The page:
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CASE: Distributor Sales Force Performance Management

Q1. The decision maker in this case is the EVP Sales, Nestle India Objectives of the decision maker were in line with the Big Leap strategy and they were: 1. 2. 3. 4. Aggressive Market Development (Page 312) Market Leadership Market Development Improving the systems by appropriate training and development of its members.

The CDs and DSs of the company were going to be very important for Nestle in its mission to achieve the Big Leap Objectives. Q2. The problems afflicting Nestle India were: 1. Steep Increase in the Distributor Salesman (DS) turnover, especially the ones with experience of three to five years making the distribution less effective. Reason: Page 301 (Two Reasons given) The problem was compounded because of the presence of an equally large number of very experienced DSs who were resistant to adopt and possibly incapable of implementing the new strategies of distribution management like sales force automation, aggressive network expansion plans which were on the anvil. Also, Earnings (Exhibit 6, Less than Industry Average), Monotony, Conflicting Parties can also be taken into account (Page 313-314). 2. Lack of sufficient conviction about products to make an impact on the retail level. (Page 319) 3. Lack of sensitivity and need to gather competitive information across DSs. (Page 319) Attention: Symptoms need to be identified? Q4. Examples of Impact of Environmental factors on Sales Management The environmental factors can be broken down into two parts: 1. External Environment Factors: Factors in the external environment are beyond the control of the individual manager. The sales manager must take the environment as it exists and adapt strategies to fit it . Variables in the external environment that affect sales and marketing may be grouped into five broad categories: (1) economic, which includes competition; (2) legal and political; (3) technological; (4) social and cultural, focused on ethics; and (5) natural.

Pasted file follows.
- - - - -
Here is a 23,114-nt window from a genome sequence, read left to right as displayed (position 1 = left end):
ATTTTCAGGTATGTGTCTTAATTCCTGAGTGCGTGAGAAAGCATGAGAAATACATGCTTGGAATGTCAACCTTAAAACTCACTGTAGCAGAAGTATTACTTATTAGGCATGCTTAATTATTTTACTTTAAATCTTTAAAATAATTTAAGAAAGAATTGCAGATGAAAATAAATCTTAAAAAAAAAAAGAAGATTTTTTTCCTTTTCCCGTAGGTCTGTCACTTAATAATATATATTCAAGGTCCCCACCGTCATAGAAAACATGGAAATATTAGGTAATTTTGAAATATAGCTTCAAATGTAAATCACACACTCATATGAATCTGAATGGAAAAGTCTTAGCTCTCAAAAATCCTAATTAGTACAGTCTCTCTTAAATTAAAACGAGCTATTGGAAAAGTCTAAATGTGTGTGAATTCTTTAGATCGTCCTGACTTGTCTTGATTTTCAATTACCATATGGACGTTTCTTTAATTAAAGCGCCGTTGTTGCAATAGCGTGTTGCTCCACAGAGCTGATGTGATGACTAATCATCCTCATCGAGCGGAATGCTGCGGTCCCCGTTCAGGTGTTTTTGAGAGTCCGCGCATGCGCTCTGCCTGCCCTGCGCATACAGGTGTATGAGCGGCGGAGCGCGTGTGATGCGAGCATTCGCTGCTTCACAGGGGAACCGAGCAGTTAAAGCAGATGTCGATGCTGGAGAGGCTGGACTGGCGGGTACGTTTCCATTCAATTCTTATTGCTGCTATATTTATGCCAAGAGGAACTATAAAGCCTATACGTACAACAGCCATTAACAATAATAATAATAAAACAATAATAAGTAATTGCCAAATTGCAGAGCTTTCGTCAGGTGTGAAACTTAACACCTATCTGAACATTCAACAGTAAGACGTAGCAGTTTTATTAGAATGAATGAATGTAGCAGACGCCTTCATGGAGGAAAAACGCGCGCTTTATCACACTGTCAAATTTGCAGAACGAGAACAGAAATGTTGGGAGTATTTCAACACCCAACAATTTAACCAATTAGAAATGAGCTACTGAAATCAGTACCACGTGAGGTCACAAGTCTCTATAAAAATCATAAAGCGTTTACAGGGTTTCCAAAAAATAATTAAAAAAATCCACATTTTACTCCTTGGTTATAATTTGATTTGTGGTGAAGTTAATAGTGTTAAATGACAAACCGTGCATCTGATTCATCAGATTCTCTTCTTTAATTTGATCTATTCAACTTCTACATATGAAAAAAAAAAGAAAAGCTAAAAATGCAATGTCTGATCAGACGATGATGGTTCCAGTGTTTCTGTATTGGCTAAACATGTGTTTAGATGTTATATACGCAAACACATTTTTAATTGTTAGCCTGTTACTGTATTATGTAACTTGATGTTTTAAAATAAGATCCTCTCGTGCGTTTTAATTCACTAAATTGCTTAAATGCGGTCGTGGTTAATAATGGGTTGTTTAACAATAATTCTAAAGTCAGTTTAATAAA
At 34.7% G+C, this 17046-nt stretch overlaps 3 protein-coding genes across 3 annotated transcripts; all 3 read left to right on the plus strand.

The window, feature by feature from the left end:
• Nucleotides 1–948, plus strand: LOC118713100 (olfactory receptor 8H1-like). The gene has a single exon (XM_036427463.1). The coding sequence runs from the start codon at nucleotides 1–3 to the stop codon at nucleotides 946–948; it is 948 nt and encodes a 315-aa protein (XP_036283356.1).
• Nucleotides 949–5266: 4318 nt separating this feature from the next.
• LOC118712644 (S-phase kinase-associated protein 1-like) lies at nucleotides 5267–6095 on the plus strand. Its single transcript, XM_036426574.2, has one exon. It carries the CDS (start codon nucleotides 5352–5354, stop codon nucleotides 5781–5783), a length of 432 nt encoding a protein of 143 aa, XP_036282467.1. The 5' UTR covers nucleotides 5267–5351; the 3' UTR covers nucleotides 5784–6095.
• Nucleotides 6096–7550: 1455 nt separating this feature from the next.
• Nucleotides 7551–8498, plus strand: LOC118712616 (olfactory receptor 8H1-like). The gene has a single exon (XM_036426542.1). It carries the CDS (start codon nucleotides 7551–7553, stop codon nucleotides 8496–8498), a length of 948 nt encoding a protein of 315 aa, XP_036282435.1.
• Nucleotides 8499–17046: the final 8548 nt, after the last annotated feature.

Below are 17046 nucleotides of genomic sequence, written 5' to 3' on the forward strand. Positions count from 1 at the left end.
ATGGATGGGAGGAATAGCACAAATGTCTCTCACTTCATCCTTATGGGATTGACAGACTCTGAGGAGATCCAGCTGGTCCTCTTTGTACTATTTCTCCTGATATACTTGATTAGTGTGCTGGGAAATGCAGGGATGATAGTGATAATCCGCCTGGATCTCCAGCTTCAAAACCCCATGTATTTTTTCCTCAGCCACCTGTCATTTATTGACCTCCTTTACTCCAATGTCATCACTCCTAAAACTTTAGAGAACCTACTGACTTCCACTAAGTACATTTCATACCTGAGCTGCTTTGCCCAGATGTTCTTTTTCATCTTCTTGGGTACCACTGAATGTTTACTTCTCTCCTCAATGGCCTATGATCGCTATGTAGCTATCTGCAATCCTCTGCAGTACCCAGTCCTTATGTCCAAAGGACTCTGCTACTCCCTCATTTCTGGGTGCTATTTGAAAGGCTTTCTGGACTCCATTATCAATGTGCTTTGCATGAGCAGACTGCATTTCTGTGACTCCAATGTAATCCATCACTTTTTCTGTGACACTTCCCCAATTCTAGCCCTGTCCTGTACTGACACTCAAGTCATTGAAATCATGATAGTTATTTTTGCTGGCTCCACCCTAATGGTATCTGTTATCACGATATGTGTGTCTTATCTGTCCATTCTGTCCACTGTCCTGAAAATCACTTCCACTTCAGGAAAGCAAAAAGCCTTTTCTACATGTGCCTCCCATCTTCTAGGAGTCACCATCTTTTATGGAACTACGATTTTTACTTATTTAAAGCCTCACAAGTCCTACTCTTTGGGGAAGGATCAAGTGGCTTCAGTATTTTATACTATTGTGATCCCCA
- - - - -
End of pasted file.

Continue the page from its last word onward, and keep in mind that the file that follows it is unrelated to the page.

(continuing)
Examples of impact of external environmental factors on SM: i. Economic: Growth of Indian Economy: This meant an increase in employment opportunities for the employees of Nestle, in FMCG and especially in sunrise businesses like telecommunications, credit card sales etc. Impact: an increase in turnover of DS for Nestle. Increase in competition with introduction of new products in the market. Impact: This meant that there was aggressive fight for the market share through tactical moves like attractive promotions. ii. Political: Government policies like FDI: Emergence of Organized Retail, which impacted the sales of the retailers negatively. Impact: These large format retail sales were managed centrally by the Nestle team and were beyond the purview of the CD or the DS. The retail outlets had limited space, time and interest and support to offer which increased their negotiating power. Technological: New strategies of distribution management like sales force automation (SFA) Impact: Resistance by Experienced DSs to change and adopt to new strategies. Social/ Cultural: The EVP Sales of Nestle India knew that every country has its own culture which impacted the sales behaviour. (Indian Distribution Format; Page 312) Impact: Greater importance to be given to the Dss by closely looking at their present status, work environment and level of ownership in sales operations.



2. Internal Environment Factors: The policies, resources, and talents of the organization also make up a very important part of the marketers environment. The variables in the internal (organizational) environment can be grouped into six broad categories: (1) goals, objectives, and culture; (2) human resources; (3) financial resources; (4) production and supply chain capabilities; (5) service capabilities; and (6) research and development and technological capabilities. 1. Objectives: Big Leap Objectives The CDs and the DSs of the company were going to be very important for Nestle in its mission to achieve the Big Leap objectives. (Page 319) 2. Human Resources: Increase in turnover due to Earnings and Monotony and Company Incentive Structure. Q5. Best Practices HUL Practice 1: Practice 2: Practice 3: Practice 4: Practice 5: Procter & Gamble Practice 1: Practice 2: Practice 3: Practice 4: Practice 5: Cadburys Practice 1: Practice 2: Practice 3: Practice 4: Practice 5: